Tuesday, December 6, 2011

Interview with the Author and Illustrator of Cardsharp, Paul Westmoreland (POW)

I am very excited today to be interviewing author and illustrator Paul Westmoreland (also known as POW) and discussing his Young Adult novel, Cardsharp.

Cardsharp's Goodreads Blurb:

Burning houses. Daring robbers. Motorway chases. Exploding boats. Flying daggers. Brutal policemen. Ruthless pirates. Beautiful women. Deadly bullets. Racing hearts. International Criminals. Narrow escapes. Tricks, stings and electrocutions. And a priceless painting by one of art’s world’s most notorious masters.
Welcome to the adventures of Vincent Ward, where getting through each day alive just isn’t enough.

Did you always want to be an author?

No, I wanted to be a film director. But when I started writing stories that I hoped would become movies, I realized how much fun you can have just writing. With movies you have limits like, Can you film a robbery in the national Gallery? Can you blow up a luxury yacht? In a book you can do it from the moment you decide you want to, and no one can stop you. Writing is still the most liberating place to be creative. Your only limit is the alphabet, and it’s free!

Tell us a bit about Cardsharp.

My novel, Cardsharp is a roller-coaster thriller set in the art-smuggling underworld. It follows Vincent Ward as he travels across Italy to save a lost painting by Caravaggio from a ruthless organization of international criminals. It’s edge-of-your-set action all the way through, with a healthy shot of art history so you can look cleaver after you’ve read it.

How did you come up with the idea for your novel?

I’ve always been interested in art, and I find the art world fascinating. Because paintings are worth so much, people with a lot of money – many of them bad people – will go to extraordinary lengths to get their hands on paintings. All this makes it a rich area for writing exciting stories, and I went from there. I always start with an interesting artist and a goal for Vincent, and the story grows from there.

If you got the chance to spend a day with any character from your books, who would it be and why?

I would choose Mr. Masters, my curator of the National Gallery, because he could open the vaults and show me all the pictures no one else ever gets to see. Though I’d probably chicken out of a day with Vincent, my main character, because too many people shoot at him and there’s always trouble chasing him. 

What drew you to the YA genre? 

Again it’s freedom and creativity. I always wrote for adults, but then my dad told me about a competition for writing YA books, I tried it, didn’t win, but it was so much fun I didn’t want to do anything else. You can do anything with YA, so long as it’s exciting! And I love writing like that.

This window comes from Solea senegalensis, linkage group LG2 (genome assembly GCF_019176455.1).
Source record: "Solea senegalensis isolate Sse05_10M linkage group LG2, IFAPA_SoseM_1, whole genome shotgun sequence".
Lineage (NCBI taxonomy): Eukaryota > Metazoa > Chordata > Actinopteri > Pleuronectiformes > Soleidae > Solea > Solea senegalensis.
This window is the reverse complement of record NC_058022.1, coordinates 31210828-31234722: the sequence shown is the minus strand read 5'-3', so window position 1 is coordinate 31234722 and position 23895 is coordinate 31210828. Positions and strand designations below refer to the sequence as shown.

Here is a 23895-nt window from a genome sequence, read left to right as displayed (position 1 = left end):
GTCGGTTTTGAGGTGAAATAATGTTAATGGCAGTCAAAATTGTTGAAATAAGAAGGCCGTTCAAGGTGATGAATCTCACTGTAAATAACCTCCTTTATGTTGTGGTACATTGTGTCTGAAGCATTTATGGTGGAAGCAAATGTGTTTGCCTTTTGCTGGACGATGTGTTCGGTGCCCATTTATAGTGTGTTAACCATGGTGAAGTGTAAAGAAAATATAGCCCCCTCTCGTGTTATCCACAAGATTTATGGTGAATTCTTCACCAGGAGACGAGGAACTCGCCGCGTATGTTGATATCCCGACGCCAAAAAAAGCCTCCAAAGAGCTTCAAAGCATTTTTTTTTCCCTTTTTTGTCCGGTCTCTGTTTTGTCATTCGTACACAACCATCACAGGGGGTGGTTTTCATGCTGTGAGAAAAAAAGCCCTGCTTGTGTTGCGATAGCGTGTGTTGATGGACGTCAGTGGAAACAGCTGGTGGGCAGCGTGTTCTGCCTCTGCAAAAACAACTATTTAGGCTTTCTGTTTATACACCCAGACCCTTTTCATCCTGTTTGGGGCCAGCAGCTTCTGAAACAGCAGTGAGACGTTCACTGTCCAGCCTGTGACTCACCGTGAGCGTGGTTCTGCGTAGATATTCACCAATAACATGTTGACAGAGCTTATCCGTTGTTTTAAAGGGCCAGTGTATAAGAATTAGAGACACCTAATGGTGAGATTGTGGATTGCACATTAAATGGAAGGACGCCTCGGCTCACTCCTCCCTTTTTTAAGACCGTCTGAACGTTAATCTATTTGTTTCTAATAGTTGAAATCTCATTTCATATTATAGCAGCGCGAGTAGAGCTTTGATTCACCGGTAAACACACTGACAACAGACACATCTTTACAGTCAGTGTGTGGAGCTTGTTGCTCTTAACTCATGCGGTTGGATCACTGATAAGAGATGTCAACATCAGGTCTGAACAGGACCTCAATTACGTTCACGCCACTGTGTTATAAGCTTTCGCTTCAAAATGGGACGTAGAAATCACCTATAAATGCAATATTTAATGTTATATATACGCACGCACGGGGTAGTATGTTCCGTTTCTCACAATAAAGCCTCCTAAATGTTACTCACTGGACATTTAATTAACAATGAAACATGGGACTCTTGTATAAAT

What do you hope readers will get out of your novel?

I hope readers get a taste for art. Most people, especially my adult readers, have enjoyed it and learned something new, and some of my young readers have dragged their parents to galleries.

Where do you like to do your writing?

My favourite place to write at home, in my kitchen. But I can write anywhere – on the train, in a coffee shop – last week I even wrote while I stood in a queue at the post office.

What are some of your favorite YA books or authors? Non-YA?

H.I.V.E., CHERUB and Young Bond are all great. I also read adult books and biographies by interesting people. I also re-read Tuesdays With Morrie every few years because it’s full of lessons in life.

Are there any books and stories that have influenced or stuck with you from your childhood or youth?

I had a short version of The Lost World by Sir Arthur Conan-Doyle when I was little and read it over and over. There are some scenes in that which had an effect on me that I try to put into my stories. The fear of dinosaur attacks and adventures with nerves of steel – they’re great ingredients for fiction.
Do you have any other works published and how do they compare genre/style wise with your current work?

Sadly I don’t. I have a story set in the circus that nearly got published, but alas, it didn’t happen. I’d like to go back to it, but Vincent’s next adventure is taking up all my time right now!

Do you have any current writing projects? Can you tell us a bit about them?  

As I mentioned, the next adventure for Vincent sees him racing across France and battling an insidious art dealer who is trying to re-write art history. I also have a TV series going to the BBC, which could be very exciting!

If you would like to know more about Cardsharp, read a few sample chapters, or get a copy, visit www.powbooks.com

Cardsharp is available for Kindle on Amazon, or as a paperback from Lulu. There are also links on my site.
Thanks for reading. POW

Thank you, Paul! 

I'm really looking forward to reading Cardsharp. Look for my review coming later this month!

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